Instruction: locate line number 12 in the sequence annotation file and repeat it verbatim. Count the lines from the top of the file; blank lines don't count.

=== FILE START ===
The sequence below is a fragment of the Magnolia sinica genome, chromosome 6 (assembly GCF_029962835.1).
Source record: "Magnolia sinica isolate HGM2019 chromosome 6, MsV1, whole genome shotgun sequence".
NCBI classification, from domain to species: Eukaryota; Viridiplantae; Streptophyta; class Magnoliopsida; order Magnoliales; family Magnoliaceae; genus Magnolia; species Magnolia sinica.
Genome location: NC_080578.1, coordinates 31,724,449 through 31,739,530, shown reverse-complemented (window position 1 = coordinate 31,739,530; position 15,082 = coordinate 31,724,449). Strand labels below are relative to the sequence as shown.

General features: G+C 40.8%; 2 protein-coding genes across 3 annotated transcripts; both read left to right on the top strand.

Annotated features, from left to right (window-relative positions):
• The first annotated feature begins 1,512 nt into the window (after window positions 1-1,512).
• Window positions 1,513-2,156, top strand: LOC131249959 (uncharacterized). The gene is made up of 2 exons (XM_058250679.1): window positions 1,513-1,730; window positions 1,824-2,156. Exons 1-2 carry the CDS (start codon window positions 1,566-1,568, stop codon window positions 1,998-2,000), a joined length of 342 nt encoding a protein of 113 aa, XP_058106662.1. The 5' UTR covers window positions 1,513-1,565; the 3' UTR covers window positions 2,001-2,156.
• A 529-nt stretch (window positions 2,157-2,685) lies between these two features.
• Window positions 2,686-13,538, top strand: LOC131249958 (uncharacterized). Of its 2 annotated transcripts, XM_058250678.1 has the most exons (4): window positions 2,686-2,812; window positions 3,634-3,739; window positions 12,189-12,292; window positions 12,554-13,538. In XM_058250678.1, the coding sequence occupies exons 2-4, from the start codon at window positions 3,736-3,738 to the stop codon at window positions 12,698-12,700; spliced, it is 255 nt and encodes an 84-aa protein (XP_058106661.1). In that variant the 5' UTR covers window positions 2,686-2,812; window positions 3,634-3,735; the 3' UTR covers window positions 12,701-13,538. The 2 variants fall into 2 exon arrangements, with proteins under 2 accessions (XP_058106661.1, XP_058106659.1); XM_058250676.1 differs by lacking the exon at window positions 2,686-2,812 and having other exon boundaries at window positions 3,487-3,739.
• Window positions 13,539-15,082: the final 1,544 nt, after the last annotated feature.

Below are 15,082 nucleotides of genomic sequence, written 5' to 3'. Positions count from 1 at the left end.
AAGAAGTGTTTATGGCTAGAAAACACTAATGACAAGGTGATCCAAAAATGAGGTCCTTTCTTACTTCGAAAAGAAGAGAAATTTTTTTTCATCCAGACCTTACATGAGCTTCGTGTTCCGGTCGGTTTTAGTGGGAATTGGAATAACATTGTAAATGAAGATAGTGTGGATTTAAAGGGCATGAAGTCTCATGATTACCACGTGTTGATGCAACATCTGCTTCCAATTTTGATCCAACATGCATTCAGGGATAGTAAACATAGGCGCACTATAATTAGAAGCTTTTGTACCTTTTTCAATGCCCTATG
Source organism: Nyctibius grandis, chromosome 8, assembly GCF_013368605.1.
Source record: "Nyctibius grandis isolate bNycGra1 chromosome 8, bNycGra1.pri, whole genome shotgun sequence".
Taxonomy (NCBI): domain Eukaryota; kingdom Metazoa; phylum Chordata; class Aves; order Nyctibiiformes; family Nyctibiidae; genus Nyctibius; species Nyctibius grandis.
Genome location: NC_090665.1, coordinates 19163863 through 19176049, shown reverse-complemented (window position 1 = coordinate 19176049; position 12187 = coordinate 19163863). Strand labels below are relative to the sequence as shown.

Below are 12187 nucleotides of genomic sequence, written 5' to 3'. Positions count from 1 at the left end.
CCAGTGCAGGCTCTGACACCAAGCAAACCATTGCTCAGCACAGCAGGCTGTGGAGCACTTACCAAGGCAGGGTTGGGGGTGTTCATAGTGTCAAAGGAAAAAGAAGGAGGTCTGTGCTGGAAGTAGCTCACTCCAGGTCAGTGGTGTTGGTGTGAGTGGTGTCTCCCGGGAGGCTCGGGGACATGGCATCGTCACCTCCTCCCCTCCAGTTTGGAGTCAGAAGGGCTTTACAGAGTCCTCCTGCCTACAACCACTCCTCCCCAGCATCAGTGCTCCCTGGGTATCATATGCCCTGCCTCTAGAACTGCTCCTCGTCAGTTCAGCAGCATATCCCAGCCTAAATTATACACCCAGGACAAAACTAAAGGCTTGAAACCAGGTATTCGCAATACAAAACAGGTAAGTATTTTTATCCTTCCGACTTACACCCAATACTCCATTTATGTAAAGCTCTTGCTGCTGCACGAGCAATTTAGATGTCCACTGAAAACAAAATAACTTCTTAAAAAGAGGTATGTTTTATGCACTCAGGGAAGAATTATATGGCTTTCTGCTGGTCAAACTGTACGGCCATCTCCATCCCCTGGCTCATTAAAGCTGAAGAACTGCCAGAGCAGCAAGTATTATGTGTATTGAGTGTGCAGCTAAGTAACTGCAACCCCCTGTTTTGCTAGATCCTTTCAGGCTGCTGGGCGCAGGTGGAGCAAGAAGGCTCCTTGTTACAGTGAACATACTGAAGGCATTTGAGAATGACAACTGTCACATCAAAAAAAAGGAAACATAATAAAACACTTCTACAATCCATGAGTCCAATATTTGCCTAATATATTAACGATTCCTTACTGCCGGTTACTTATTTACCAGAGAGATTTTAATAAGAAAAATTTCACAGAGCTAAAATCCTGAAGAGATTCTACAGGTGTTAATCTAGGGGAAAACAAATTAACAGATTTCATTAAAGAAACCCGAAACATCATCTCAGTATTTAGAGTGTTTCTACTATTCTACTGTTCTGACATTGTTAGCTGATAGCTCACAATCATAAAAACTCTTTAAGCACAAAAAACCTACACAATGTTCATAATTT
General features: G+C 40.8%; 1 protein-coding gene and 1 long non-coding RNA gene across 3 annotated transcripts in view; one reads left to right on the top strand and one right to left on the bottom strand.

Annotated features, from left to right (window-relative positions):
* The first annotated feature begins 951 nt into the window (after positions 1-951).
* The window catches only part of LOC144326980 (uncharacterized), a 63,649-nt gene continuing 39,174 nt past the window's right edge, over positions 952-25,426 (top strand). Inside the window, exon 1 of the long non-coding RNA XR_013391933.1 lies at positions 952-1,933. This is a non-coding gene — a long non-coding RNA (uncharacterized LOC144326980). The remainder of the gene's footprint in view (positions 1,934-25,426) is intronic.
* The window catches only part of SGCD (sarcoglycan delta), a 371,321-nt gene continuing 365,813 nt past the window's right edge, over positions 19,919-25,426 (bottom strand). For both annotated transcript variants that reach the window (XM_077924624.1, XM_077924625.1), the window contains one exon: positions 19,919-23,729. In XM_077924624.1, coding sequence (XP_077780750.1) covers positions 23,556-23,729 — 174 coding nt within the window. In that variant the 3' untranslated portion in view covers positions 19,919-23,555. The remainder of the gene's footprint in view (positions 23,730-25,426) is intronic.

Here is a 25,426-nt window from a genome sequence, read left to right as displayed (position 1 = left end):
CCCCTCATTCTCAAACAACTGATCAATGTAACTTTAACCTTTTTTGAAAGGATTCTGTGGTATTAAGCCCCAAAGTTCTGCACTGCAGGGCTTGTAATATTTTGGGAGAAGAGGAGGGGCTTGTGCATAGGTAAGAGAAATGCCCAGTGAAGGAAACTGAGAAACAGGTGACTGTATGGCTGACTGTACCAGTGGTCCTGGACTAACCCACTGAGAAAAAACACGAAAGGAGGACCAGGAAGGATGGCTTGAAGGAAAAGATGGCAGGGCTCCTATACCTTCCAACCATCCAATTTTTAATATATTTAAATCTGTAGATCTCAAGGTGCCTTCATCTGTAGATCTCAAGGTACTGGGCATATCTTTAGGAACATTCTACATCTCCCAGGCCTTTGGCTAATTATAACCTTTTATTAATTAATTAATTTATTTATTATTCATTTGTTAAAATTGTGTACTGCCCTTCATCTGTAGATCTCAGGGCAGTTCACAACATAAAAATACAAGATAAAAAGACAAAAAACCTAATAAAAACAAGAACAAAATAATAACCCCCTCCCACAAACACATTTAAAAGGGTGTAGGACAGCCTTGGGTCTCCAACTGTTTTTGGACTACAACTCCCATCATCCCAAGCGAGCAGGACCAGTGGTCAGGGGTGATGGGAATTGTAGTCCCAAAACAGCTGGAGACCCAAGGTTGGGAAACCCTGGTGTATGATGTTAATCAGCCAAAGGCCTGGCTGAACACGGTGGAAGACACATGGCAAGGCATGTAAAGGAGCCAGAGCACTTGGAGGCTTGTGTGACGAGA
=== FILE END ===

Below are 15,082 nucleotides of genomic sequence, written 5' to 3'. Positions count from 1 at the left end.